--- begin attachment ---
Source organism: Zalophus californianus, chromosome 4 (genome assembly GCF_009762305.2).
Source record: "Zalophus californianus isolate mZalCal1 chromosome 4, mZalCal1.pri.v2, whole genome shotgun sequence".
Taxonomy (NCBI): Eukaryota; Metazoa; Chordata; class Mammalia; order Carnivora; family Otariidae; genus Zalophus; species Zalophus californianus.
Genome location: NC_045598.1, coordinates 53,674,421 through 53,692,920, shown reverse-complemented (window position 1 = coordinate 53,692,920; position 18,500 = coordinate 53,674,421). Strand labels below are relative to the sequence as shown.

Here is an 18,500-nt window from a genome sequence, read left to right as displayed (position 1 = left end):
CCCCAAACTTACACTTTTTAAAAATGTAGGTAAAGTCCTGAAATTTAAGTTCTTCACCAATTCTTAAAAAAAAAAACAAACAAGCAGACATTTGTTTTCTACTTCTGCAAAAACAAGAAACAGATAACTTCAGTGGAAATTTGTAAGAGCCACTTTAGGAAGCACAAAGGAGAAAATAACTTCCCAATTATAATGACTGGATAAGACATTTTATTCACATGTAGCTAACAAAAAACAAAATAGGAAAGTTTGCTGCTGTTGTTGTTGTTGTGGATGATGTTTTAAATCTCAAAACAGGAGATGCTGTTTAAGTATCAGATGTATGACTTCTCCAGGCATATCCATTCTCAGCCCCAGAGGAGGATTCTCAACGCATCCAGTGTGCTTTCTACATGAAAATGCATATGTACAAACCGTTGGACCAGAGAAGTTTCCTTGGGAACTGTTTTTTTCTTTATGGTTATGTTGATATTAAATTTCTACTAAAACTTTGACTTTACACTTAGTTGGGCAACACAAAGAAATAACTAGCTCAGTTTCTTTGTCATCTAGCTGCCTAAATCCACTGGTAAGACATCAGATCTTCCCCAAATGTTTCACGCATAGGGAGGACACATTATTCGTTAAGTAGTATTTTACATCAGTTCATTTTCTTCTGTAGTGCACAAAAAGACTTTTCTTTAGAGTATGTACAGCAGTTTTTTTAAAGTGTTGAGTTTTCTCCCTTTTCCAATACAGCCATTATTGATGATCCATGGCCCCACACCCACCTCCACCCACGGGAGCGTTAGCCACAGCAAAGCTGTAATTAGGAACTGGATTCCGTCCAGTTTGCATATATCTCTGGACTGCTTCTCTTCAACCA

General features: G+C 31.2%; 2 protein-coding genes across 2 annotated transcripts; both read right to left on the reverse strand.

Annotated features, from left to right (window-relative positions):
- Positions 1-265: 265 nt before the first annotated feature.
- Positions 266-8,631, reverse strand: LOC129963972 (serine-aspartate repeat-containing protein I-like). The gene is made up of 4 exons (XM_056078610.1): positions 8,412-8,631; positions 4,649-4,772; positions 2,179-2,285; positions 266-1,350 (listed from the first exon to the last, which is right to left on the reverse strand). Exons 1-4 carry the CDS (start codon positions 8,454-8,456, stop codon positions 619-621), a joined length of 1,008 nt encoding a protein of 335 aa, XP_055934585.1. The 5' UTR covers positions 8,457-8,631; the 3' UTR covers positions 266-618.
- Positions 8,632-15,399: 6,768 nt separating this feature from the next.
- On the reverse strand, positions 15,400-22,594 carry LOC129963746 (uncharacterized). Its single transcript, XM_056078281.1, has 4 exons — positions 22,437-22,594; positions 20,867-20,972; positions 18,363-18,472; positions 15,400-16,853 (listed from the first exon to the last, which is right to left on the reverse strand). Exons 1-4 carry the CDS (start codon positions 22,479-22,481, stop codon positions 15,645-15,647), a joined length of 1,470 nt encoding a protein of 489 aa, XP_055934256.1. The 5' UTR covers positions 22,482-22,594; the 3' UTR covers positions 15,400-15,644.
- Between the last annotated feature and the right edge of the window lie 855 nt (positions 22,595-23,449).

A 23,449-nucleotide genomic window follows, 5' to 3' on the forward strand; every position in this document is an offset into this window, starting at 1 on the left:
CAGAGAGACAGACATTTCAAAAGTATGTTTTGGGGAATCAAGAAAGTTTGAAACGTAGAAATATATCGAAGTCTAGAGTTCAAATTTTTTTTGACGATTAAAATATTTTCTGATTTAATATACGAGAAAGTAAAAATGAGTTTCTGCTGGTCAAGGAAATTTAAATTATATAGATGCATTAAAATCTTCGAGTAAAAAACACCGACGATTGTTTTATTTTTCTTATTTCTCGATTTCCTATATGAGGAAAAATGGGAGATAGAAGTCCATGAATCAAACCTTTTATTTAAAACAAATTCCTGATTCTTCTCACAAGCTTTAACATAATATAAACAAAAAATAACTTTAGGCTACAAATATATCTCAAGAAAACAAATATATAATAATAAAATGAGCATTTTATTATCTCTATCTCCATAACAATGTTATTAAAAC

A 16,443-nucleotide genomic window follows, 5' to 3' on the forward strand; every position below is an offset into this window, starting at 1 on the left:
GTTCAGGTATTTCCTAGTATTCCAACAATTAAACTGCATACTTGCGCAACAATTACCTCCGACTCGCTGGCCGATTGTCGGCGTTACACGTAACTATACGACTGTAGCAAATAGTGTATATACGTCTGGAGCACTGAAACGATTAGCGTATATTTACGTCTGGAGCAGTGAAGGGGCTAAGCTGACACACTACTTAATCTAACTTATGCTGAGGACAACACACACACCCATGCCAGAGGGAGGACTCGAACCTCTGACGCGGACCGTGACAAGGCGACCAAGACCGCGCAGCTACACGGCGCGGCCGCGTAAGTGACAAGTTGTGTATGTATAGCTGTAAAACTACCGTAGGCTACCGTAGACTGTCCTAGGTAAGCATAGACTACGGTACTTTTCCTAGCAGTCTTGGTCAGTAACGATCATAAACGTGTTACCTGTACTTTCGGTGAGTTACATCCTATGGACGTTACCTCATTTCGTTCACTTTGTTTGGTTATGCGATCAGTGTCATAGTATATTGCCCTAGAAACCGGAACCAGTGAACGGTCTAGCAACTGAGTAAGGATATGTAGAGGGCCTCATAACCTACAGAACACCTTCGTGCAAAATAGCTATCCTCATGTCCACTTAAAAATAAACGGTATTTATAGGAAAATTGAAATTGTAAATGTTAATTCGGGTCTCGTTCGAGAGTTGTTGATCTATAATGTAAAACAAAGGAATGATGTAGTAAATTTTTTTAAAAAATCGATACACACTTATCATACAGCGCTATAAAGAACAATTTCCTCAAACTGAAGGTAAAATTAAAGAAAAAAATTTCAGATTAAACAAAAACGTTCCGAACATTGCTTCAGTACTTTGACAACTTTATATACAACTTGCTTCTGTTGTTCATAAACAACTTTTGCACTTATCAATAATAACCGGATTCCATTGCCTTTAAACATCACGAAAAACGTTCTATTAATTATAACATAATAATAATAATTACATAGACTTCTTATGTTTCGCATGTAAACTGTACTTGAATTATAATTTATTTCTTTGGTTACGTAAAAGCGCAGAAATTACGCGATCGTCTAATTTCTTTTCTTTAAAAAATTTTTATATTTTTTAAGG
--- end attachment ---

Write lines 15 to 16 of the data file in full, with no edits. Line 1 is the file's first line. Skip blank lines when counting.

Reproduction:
CAGAGAGACAGACATTTCAAAAGTATGTTTTGGGGAATCAAGAAAGTTTGAAACGTAGAAATATATCGAAGTCTAGAGTTCAAATTTTTTTTGACGATTAAAATATTTTCTGATTTAATATACGAGAAAGTAAAAATGAGTTTCTGCTGGTCAAGGAAATTTAAATTATATAGATGCATTAAAATCTTCGAGTAAAAAACACCGACGATTGTTTTATTTTTCTTATTTCTCGATTTCCTATATGAGGAAAAATGGGAGATAGAAGTCCATGAATCAAACCTTTTATTTAAAACAAATTCCTGATTCTTCTCACAAGCTTTAACATAATATAAACAAAAAATAACTTTAGGCTACAAATATATCTCAAGAAAACAAATATATAATAATAAAATGAGCATTTTATTATCTCTATCTCCATAACAATGTTATTAAAAC

A 16,443-nucleotide genomic window follows, 5' to 3' on the forward strand; every position below is an offset into this window, starting at 1 on the left: